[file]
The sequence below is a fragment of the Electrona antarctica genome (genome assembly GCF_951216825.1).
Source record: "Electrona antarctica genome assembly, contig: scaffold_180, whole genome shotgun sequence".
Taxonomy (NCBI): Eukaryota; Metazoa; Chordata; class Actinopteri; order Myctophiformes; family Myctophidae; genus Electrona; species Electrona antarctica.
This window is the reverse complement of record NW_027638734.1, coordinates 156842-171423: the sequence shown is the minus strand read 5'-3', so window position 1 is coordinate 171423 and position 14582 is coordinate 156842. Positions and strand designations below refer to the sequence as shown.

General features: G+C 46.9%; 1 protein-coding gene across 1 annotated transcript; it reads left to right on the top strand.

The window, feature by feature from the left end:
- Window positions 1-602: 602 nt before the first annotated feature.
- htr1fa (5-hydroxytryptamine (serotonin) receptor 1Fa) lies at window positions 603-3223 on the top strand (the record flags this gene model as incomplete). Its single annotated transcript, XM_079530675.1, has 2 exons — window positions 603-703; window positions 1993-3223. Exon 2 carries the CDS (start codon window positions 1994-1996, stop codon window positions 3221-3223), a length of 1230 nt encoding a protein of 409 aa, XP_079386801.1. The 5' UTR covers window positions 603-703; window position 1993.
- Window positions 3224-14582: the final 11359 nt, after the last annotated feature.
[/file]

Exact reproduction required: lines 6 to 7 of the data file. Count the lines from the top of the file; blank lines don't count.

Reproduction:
The window, feature by feature from the left end:
- Window positions 1-602: 602 nt before the first annotated feature.